I have been thinking further on the Tiger Trail, and its connection to the purpose of this site. Usually I muse on the wisdom of the judge that took the risk to allow convicted poachers to serve out their life sentence in the national park rather than in prison. The opportunity we have to visit the wilderness with them, and to relay that story, is certainly a privilege, for this site and for the individuals who write about it.
But the reason I keep coming back to it is that the men who represented the risk have, by all appearances, made good on their promise not to return to poaching for all these years. Why?
If the men were inherently good, an argument could be made, they would not have hunted and killed tigers for money, or destroyed the cinnabar ecosystem for money. But to meet the men today, they certainly seem good, by nurture if not by nature. And so, why?
Meg”s recent post continues a theme we have touched on more than once on this site. In one post we attempted an informal, referential definition. The Radio Lab link in that post was one of the most moving recorded items I have ever listened to, which is why this was completely justified. And so, to continue the nature versus nurture conversation, I recommend a few minutes of listening to this woman’s story.
It is not just a virtuous patience story, but an example of de-nurturing in the interest of achieving a goal. By de-nurturing I mean forgetting some of what she has been taught, and has taught herself, about how to succeed at her work. It means going into a state of total empathy (back to nature in the most visceral way) to communicate with the subjects in her field study. It means strengthening muscles she did not even know she had, out of necessity.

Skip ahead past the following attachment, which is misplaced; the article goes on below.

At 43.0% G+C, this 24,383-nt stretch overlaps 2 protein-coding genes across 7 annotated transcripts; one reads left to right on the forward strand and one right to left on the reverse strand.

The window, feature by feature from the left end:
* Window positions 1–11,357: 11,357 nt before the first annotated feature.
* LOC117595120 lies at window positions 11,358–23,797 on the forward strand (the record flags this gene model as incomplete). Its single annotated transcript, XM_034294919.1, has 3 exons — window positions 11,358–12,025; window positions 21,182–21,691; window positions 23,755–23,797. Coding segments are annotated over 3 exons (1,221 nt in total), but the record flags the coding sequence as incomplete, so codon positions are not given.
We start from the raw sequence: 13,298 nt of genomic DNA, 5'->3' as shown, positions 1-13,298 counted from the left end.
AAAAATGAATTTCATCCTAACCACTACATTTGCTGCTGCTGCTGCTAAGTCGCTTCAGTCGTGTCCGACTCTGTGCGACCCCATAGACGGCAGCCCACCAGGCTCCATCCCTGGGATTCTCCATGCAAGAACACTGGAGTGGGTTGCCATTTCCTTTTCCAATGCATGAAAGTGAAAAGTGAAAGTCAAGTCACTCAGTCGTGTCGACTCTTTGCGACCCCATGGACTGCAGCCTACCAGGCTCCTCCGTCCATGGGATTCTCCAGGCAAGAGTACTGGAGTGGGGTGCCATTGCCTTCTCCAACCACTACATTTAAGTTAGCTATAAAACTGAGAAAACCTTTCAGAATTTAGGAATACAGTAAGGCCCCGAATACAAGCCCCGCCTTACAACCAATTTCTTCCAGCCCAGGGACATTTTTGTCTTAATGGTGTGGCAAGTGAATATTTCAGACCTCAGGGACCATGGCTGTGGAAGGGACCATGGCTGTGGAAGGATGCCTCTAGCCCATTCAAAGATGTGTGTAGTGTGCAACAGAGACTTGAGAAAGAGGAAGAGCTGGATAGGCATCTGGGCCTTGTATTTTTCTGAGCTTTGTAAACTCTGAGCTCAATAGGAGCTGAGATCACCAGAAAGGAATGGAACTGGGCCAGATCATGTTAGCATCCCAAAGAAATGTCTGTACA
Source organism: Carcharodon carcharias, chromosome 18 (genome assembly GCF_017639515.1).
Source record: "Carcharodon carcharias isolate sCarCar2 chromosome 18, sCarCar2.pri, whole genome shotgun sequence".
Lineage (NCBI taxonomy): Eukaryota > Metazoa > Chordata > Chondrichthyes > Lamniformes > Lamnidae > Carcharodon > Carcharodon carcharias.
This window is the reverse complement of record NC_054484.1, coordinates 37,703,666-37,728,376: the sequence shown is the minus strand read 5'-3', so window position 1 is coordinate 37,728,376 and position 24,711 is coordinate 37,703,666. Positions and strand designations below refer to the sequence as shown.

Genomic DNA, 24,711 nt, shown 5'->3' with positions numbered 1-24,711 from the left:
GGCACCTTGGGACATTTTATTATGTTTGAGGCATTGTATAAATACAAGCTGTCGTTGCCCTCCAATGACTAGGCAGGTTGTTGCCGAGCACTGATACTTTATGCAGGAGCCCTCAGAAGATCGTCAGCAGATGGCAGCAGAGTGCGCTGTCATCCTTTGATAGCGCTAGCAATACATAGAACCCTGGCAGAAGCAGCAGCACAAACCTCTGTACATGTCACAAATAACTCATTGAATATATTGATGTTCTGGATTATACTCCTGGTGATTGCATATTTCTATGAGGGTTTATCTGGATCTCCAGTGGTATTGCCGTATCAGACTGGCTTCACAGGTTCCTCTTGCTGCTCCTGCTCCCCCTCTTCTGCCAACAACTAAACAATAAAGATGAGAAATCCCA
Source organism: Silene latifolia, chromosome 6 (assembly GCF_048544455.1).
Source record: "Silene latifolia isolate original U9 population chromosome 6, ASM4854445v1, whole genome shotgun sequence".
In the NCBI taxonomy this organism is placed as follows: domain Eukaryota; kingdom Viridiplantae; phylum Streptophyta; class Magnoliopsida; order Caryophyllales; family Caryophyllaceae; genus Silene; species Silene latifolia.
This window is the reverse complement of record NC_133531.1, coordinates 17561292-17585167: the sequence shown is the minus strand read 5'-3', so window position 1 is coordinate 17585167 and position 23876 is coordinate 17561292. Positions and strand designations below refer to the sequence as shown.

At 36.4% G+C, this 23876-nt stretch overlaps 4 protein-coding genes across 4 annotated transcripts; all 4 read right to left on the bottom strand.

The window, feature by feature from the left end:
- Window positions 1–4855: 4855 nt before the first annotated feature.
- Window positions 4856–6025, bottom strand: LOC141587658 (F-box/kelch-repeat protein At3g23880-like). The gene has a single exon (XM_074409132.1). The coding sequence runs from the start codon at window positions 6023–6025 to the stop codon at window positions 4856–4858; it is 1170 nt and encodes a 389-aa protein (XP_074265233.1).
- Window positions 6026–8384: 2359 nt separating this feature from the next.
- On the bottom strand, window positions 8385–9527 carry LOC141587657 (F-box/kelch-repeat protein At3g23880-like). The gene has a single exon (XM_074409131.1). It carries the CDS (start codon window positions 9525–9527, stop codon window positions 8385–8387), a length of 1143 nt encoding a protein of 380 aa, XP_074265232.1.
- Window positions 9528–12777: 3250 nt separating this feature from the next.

This seems related to the phenomenon that Milo noted in his post, and perhaps to the experience of Aldous Huxley as well. Maybe it is better stated as re-nurturing, building new skill sets and senses when needed.
In yet another Radio Lab segment the author Paul Auster talks about Rhyming Events–remarkable, inexplicable coincidences–that might give us the sense that the game is rigged. In that same segment Wile E. Coyote is set up as the poster child of uncontrollable fate. The message rings out that the best strategy is to try, even against seemingly insurmountable odds, even when the world seems to favor others and oppose you, even if it seems human will is no match for the forces at play.
There is no attempt to explain why. Just, “do it.”